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Green Card Stories

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  • Green Card Stories
    50 PEOPLE,  5 CONTINENTS,  1 AMERICA 

    Introduction byLaura Danielson and Stephen Yale-Loehr
    Stories by SaundraAmrhein
    Photographs byAriana Lindquist


    Published by Umbrage Editions
  • At a time when the immigration debate in America threatens to boil over, Americans are losing the ability to talk about a phenomenon that has defined who we are as a country—a nation of immigrants from all walks of life, from all corners of the earth, who have fueled America’s success with individual talents. Immigration tells our essential story: E pluribus unum—Out of many, one.
     
    GreenCard Stories demonstrates that today's immigrants are just as hardworking, energetic, and eager to contribute to U.S. society as past generations of new arrivals. It illustrates the energy and passion of these people and conveys a collective determination to fulfill their potential in America.

    Green Card Stories features the dramatic narratives of fifty recent immigrants— each with permanent residence or citizenship—by nationally-recognized journalist Saundra Amrhein, accompanied by intimate portraits by photographer Ariana Lindquist.


  • Farah Bala was raised by a single mother in India, where divorce was extremely taboo. She immersed herself in the world of theater, began acting in school plays, and eventually won a scholarship to study theater at Sarah Lawrence College in New York in 2001. Farah has gone on to become a critically acclaimed actor and drama therapy instructor. 

  • For years Charles Nyaga dreamed of moving to the United States from Kenya for graduate school. His dreams seemed to come true when he won the diversity lottery and appeared close to getting a green card while pursuing a divinity degree near Atlanta. But after immigration officials failed to process his application in time, his faith would be put to the test during a decade-long court battle that nearly ended in a cold detention cell.

  • Nelly Boyette made an odd pair with husband, Jeff. She was an undocumented immigrant from Peru with a mind for business. He was a Florida native who worked hard and carried a radio with a bumper sticker advising foreigners to speak English. After the two met at a flea market where they both worked and fell in love, they didn’t realize the uphill battle they faced convincing immigration authorities that their relationship was real.

  • Susan Delvalle was steeped in a business management career in Curaçao, a Caribbean island in the Dutch Antilles. But her love of the arts intersected with her business background. The two merged in New York, where she grew enamored with El Museo del Barrio and helped spearhead a major fundraising campaign that led to an overhaul of the museum near East Harlem, establishing her as a key player along New York’s Museum Mile.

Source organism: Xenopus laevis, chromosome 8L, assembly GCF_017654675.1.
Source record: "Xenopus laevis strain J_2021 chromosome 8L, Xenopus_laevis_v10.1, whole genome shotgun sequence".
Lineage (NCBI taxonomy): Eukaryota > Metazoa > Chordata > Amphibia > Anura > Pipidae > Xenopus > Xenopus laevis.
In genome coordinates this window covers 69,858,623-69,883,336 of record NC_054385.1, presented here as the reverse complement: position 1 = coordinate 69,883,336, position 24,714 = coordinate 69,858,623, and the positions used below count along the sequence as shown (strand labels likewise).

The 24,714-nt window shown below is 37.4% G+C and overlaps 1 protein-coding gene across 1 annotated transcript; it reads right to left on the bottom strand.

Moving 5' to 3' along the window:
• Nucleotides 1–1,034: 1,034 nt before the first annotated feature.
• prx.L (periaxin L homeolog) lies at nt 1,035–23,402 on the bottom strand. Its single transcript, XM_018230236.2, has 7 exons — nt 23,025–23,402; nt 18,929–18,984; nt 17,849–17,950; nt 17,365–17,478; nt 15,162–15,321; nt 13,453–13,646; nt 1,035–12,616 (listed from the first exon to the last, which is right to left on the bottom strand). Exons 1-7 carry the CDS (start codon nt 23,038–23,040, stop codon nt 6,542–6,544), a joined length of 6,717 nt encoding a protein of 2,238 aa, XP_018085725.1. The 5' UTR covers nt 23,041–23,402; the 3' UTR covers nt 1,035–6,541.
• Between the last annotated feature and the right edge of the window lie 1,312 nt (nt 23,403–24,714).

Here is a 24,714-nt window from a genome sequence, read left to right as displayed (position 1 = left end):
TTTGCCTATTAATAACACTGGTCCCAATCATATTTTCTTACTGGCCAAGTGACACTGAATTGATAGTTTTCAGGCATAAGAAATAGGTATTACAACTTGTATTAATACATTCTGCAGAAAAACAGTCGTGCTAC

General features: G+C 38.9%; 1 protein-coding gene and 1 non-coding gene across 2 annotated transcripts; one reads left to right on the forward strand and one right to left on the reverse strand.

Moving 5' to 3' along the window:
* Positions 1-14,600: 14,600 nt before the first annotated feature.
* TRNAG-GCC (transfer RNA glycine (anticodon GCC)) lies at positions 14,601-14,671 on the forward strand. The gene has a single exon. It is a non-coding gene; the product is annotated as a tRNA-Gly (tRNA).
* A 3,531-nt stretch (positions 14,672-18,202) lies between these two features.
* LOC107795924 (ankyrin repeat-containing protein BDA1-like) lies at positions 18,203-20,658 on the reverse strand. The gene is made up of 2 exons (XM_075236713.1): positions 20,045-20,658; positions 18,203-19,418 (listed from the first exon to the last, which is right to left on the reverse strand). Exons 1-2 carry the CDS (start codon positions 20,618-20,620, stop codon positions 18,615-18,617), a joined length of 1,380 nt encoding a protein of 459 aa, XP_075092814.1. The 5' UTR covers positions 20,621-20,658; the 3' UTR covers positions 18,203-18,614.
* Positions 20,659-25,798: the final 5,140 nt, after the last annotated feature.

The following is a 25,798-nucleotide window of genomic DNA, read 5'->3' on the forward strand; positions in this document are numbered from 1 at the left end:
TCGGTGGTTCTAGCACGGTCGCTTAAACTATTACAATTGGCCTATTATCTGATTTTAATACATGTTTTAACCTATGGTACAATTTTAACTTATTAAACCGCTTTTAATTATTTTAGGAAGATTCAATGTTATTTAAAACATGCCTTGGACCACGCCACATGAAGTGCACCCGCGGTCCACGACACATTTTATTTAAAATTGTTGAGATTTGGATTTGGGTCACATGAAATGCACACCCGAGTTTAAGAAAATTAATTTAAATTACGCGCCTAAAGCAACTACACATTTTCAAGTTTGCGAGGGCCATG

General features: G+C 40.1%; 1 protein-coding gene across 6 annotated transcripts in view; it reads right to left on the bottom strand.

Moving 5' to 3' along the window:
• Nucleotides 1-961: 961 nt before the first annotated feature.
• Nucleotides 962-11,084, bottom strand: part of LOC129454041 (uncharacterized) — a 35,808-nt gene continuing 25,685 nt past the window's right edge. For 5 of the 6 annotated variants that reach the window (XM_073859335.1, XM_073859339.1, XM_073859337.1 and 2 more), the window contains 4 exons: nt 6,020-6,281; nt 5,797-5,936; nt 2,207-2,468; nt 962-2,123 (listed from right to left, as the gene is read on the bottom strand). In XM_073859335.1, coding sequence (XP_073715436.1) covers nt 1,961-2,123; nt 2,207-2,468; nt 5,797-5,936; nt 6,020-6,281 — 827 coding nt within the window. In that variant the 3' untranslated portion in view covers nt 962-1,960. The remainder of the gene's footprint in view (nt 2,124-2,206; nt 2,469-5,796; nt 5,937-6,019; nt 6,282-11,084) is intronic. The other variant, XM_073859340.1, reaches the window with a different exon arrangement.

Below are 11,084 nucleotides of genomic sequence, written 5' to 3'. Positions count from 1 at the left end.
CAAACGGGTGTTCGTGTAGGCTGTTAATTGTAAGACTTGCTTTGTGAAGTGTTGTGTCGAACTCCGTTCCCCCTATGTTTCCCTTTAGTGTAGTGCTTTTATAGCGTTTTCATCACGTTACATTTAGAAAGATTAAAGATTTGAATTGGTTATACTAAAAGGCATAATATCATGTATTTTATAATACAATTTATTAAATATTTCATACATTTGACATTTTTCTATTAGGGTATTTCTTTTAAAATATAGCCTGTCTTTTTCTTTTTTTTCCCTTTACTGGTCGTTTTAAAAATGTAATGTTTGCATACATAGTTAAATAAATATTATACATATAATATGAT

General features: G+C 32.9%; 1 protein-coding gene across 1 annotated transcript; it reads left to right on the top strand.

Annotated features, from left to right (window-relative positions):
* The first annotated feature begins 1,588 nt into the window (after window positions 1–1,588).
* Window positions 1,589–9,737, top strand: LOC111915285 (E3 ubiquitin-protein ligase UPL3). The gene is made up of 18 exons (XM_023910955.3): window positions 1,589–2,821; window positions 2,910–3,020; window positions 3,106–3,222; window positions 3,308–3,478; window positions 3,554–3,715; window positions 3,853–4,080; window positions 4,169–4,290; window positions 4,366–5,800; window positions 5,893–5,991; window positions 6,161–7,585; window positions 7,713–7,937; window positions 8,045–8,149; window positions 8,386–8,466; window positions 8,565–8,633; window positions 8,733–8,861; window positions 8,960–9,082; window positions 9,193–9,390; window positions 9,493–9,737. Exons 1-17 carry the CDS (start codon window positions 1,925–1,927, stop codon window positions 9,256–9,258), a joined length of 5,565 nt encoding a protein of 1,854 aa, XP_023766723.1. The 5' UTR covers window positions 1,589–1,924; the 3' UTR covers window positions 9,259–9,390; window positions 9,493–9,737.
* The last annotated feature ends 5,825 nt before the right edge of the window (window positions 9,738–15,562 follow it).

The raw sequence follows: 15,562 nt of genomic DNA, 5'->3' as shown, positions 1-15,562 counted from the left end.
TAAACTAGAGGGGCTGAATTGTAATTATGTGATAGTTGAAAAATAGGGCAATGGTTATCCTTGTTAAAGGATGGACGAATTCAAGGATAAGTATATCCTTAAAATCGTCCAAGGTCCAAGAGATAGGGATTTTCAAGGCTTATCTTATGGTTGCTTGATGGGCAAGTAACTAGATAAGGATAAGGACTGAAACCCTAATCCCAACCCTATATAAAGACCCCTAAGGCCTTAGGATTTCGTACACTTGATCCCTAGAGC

• Thupten Lama was a Tibetan teacher living for decades in exile in India. When mobs attacked his home there because of his religious beliefs, he moved to Minnesota, where he obtained political asylum. Today, Thupten Lama holds Buddhism classes for Americans, hoping his health will hold up long enough for him to become a citizen of the country that allowed him to practice his faith without fear of persecution.

  • Randolph Sealey, brought up in a Brooklyn public housinghigh-rise apartment, felt just as American as his classmates when he learned he was an undocumented immigrant. His dreams of becoming a doctor seemed dashed. As he studied on private scholarships, his family took a risky gamble and turned him into immigration authorities. A judge cancelled his deportation under a provision of the law and today he is an orthopedic surgeon in Connecticut.

  • Soumaya Khalifa, born in Egypt, longed to share the rich complexities of her Muslim religion and background with fellow Americans of different faiths. But she never imagined her first experience doing so would be after the horrific events of the terrorist attacksof Sept. 11, 2001. Today her Islamic Speakers Bureau reaches thousands of people, focusing on education and debunking negative stereotypes about Islam and Muslims.

  • Saah Quigee escaped Liberia with bodily and emotional scars from torture and beatings at the hands of rebel and government forces during his native country’s civil war. On a student visa, he moved to the United States and obtained a master’s degree at Cornell University. He and his family now live in New York, where Saah, a U.S. citizen, is a supervisor at Cornell’s Africana studies library.